Submitted by Maggie Geselbracht / Reed College on Sat, 11/17/2007 - 16:53
My Notes
­This activity introduces students to the symmetries of 2-D repeating patterns and X-ray diffraction. Using small lasers and Optical Transform slides (available from the Institute for Chemical Education), students qualitatively and quantitatively investigate the relationships between the sizes and symmetries of unit cells and the effects observed in diffraction patterns.
Learning Goals

After exploring the diffraction of visible light from a variety of 2-D crystalline patterns, a student should be able to qualitatively and/or quantitatively describe:

  • The effect of changing the wavelength of the diffracted light on the diffraction pattern
  • The effect of changing the crystal spacing on the diffraction pattern
  • The effect of changing the crystal symmetry (i.e. 2-fold, 4-fold, 6-fold) on the diffraction pattern
  • The diffraction signatures of lattice centering and the presence of glide symmetry in the crystalline pattern
  • The determination of the unit cell size of the crystalline pattern from diffraction measurements

Equipment needs
Optical Transform slides (available from the Institute for Chemical Education), HeNe lasers
Implementation Notes
See the attached document below for helpful hints and tips for the instructor.
Time Required
2-3 hours
Evaluation Methods

In their lab notebooks, students are asked to qualitatively and quantitatively analyze all of the diffraction patterns and relate these to the unit cells of the crystal dot patterns on the optical transform slide.  This report in their notebook is graded and is the first of several "notebook reports." 

In years when all of the students in the lecture portion of the course are also in the lab, I follow-up with a problem set question such as the one linked above under Related Activities (viewable to VIPEr users with approved Faculty status).

Evaluation Results

Students easily grasp the concept that distances in the diffraction pattern are inversely related to distances in the crystal. They also readily see that the rotational symmetry of the crystal is also observed in the diffraction pattern.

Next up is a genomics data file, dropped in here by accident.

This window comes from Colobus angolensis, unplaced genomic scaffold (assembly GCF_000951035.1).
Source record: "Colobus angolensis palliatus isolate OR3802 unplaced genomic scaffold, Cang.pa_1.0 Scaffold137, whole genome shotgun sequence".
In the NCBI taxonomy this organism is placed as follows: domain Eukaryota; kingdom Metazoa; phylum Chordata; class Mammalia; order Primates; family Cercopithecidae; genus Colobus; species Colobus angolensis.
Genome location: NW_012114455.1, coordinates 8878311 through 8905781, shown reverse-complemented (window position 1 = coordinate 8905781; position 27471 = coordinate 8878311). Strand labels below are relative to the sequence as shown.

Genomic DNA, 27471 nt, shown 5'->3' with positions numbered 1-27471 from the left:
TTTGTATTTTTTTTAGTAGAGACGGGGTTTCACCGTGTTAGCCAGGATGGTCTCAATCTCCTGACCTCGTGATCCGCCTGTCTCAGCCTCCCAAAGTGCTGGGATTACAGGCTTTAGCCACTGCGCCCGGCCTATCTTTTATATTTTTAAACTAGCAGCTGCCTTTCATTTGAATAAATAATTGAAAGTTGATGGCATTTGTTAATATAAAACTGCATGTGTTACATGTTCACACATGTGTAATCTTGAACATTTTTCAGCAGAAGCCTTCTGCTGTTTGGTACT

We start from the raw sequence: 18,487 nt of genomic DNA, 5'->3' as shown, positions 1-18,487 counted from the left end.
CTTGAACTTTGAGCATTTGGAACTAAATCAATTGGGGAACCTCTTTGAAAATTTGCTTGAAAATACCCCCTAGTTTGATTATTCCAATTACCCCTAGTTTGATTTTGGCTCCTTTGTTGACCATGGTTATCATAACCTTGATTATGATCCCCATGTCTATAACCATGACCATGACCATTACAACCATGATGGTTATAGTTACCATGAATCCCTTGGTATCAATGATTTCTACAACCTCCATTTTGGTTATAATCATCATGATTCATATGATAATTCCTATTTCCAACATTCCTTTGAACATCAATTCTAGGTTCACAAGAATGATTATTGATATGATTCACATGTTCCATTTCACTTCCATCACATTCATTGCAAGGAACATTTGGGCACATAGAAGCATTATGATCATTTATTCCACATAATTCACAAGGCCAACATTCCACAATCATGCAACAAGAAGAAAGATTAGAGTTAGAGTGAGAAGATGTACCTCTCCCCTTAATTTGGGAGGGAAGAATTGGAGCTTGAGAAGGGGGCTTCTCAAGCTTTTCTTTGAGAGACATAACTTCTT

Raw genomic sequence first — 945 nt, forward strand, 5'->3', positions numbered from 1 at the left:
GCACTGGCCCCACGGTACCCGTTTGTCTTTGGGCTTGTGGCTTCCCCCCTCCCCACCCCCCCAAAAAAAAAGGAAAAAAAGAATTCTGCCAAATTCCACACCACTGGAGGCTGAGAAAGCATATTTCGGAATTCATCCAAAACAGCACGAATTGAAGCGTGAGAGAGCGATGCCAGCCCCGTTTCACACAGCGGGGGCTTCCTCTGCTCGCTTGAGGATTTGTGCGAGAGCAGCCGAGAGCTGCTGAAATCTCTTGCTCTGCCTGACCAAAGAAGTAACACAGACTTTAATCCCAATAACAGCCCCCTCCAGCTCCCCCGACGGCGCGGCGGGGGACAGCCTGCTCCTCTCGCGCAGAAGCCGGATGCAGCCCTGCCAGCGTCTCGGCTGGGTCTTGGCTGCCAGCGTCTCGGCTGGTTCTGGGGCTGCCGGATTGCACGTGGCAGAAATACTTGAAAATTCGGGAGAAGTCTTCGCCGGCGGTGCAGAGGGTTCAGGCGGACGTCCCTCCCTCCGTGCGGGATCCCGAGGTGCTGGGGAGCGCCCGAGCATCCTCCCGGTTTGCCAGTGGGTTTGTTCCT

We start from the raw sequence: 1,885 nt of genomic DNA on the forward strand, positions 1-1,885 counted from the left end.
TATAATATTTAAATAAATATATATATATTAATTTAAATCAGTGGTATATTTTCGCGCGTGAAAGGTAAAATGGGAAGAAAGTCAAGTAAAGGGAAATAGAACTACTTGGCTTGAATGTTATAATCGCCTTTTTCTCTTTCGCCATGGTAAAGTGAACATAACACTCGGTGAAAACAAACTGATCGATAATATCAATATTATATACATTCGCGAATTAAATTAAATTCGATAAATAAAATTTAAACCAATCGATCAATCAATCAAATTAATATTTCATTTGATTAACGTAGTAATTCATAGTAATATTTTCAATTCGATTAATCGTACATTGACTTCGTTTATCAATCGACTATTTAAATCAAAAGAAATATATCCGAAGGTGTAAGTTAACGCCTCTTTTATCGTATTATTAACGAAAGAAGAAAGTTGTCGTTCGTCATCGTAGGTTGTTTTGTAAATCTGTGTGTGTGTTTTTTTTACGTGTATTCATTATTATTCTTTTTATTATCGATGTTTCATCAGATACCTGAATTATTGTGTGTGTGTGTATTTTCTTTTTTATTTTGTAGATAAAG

Understanding systematic absences due to centering and glide plane symmetries is a more difficult concept for them to grasp.  In particular, they are often confused when I ask them to draw centered vs. primitive unit cells for a particular crystalline pattern and that this refers to the periodic array that is the "crystal" and not the diffraction pattern.  This is a case where asking a follow-up question on centered lattices and the effects on diffraction patterns can be particularly useful. 

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Elizabeth Jensen / Aquinas College

I used this as an in-class activity before a crystallography lab experience. I gave a short (60 minute) overview of x-ray crystallography, then had the students work through the activity together. I didn't have a laser, so I used red and green laser pointers held by a clamp on a ring stand. It was a little shaky, but it worked. In about 90 minutes or 2 hours, they finished measuring at least the first three patterns and then they calculated the lattice spacings of those. They were really impressed by being able to do that.

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